Storks, the Nicolas Stoller directed/Andy Samberg starring animated film finished the weekend with an estimated $21.8 million on a $70 million budget. In short, it will largely be up to international audiences to save this one. That's it for now, but as always be sure to follow us on Instagram, Twitter, and subscribe to our YouTube channel as we have a new review (or reviews) up each week!
in at the moment to give them a solid return on their investment in the Billy Bob Thornton/innocent icons talking dirty franchise. Of course, we all saw how this line of thinking worked out earlier this year when Paramount tried the same thing with the fifteen year-later sequel to Ben Stiller's Zoolander. That property was arguably more "viral" than Bad Santa and had developed more of a cult following in the time since its somewhat disappointing initial release. Add to that the fact Zoolander was rated PG-13 as opposed to the very R-rated Bad Santa and we could have a recipe for disaster here. Granted, the original Bad Santa made $60 million domestically on a $23 million budget, but with the lag between sequels I have to doubt the staying power of that original is as strong as some of the other reboots and sequels we've seen trying to ride this wave of nostalgia. In short, whereas something like Anchorman 2 was able to still succeed based on the fact it had defined part of the zeitgeist of the time in which it came out and parlayed that into a new movie that moved past the original Bad Santa 2 looks to be a redux of the original with cuss words taking the place of actual punch lines. I hope I'm wrong, but we'll find out how good of an idea Bad Santa 2 was when it opens on November 23rd, 2016. The film also stars Kathy Bates, Christina Hendricks, Ryan Hansen, Cristina Rosato, and features the return of Tony Cox and Brett Kelly as Marcus and Thurman Merman.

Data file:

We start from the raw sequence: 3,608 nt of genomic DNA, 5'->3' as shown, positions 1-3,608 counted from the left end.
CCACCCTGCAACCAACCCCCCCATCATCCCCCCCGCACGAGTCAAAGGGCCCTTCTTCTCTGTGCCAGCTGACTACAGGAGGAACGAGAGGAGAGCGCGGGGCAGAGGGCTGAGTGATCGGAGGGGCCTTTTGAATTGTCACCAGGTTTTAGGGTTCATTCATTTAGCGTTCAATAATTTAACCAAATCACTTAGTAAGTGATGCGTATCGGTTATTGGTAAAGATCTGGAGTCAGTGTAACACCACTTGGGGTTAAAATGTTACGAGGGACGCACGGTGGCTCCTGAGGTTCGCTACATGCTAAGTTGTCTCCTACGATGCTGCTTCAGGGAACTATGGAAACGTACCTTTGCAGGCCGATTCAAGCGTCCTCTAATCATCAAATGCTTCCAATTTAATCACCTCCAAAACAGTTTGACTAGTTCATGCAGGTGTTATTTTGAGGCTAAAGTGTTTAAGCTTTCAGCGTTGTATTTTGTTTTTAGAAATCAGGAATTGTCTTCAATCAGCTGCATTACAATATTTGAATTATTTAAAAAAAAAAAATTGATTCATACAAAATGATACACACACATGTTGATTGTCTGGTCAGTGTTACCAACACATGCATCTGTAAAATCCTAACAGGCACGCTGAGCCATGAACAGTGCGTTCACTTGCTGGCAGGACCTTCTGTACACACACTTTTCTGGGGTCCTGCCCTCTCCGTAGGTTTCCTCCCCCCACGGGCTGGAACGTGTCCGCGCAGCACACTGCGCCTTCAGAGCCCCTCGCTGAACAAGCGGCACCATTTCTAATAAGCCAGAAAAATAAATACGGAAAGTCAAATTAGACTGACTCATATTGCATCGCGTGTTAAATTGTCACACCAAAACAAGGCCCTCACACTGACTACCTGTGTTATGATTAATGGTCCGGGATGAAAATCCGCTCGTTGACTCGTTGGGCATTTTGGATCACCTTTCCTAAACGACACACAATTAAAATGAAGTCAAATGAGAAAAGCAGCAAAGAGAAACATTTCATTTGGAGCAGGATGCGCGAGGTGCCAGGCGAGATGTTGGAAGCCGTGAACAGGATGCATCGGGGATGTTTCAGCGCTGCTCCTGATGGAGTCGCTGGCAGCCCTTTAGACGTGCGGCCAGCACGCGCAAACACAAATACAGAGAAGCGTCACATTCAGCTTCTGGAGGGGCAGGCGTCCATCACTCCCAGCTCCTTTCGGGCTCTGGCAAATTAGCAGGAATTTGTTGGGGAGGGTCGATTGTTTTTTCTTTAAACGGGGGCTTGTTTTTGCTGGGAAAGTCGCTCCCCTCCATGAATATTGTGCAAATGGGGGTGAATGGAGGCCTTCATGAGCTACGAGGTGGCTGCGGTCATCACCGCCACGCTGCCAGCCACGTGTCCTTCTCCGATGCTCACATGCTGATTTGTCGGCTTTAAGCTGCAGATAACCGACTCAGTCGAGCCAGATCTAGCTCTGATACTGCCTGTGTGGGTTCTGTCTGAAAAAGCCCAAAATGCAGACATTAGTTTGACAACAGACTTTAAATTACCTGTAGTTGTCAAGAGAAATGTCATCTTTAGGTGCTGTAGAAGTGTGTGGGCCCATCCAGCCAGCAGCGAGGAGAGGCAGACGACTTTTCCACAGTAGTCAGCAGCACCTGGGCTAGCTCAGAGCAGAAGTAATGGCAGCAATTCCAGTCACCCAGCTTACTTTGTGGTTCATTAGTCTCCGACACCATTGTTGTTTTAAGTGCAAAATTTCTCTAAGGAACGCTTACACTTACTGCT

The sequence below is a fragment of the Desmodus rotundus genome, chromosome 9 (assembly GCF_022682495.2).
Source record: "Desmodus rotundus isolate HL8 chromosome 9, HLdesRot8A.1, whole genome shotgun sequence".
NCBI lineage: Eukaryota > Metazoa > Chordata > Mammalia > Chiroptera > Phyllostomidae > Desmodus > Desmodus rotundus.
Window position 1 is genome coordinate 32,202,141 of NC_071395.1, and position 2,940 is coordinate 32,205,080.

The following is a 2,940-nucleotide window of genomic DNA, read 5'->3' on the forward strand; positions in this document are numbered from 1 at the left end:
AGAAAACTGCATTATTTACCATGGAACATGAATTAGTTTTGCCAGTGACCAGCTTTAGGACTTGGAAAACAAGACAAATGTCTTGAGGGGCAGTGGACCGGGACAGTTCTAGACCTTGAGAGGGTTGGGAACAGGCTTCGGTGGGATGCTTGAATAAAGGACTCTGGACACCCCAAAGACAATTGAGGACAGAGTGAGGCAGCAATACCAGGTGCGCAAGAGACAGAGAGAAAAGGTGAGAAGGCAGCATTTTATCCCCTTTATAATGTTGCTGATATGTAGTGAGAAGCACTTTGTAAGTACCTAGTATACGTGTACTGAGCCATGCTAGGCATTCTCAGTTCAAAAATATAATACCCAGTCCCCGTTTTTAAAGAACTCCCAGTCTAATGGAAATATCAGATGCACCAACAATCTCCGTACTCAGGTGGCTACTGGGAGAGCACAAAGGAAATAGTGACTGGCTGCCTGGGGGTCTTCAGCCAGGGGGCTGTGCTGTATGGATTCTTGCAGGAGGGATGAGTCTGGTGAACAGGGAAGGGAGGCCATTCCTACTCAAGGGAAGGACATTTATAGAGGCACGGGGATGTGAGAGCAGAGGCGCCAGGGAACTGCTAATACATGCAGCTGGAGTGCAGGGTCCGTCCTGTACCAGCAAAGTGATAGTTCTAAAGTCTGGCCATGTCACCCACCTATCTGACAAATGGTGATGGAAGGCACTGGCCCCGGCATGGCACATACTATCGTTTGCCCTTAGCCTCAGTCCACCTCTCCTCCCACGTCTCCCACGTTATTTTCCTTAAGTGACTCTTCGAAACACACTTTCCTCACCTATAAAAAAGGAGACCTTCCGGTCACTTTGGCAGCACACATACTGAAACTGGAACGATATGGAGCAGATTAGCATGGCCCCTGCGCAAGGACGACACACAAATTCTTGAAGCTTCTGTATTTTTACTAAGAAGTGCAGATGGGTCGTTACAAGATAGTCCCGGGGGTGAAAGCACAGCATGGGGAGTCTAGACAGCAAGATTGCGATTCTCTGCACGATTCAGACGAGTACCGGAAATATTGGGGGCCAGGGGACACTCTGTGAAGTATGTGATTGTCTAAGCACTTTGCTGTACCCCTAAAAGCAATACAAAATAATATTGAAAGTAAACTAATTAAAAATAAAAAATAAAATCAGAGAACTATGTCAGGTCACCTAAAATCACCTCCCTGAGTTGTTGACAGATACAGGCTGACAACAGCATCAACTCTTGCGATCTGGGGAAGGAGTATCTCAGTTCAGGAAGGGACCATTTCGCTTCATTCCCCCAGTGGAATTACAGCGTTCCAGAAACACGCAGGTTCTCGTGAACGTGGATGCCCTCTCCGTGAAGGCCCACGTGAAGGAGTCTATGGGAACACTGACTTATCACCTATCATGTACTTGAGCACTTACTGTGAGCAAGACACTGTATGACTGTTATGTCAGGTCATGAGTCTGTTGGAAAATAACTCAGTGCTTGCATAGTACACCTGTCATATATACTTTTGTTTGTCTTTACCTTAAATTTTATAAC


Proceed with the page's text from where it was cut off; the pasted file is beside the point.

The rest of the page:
I watched what could be considered some very strange films at 2015's Toronto International Film Festival, but I don't think any of them were as weird or out there as Jocelyn Moorhouse's The Dressmaker. This movie, you guys, is completely bonkers. You wouldn't think so given the look of the poster and the fact it stars such credible and well-respected talent such as Kate Winslet, Hugo Weaving and Judy Davis, but once this thing gets rolling it is both surprising and distracting as to how ridiculous things become. As I watched the events of the film unfold I couldn't help but to keep writing down again and again how I couldn't believe they were going where they were going and yet, the film kept going...one step further. Now, to be clear, this isn't strange or ridiculous in the sense of bombastic violence or discussing things typically considered far too taboo for everyday discussion, but more in the sense of general absurdities. Having not directed a film in nearly twenty years and operating strictly in Australia this would seem to be a fine opportunity to return for Moorhouse and there is plenty of stuff to have fun with here despite the fact I wasn't able to get on board with all of it. With Winslet leading the charge (though she seems miscast) Moorhouse and her ensemble of misfits that make up this small town in Australia endeavor to deliver a perfectly cheeky little screwball comedy that is able to hold a slight amount of substance rather than being completely flippant.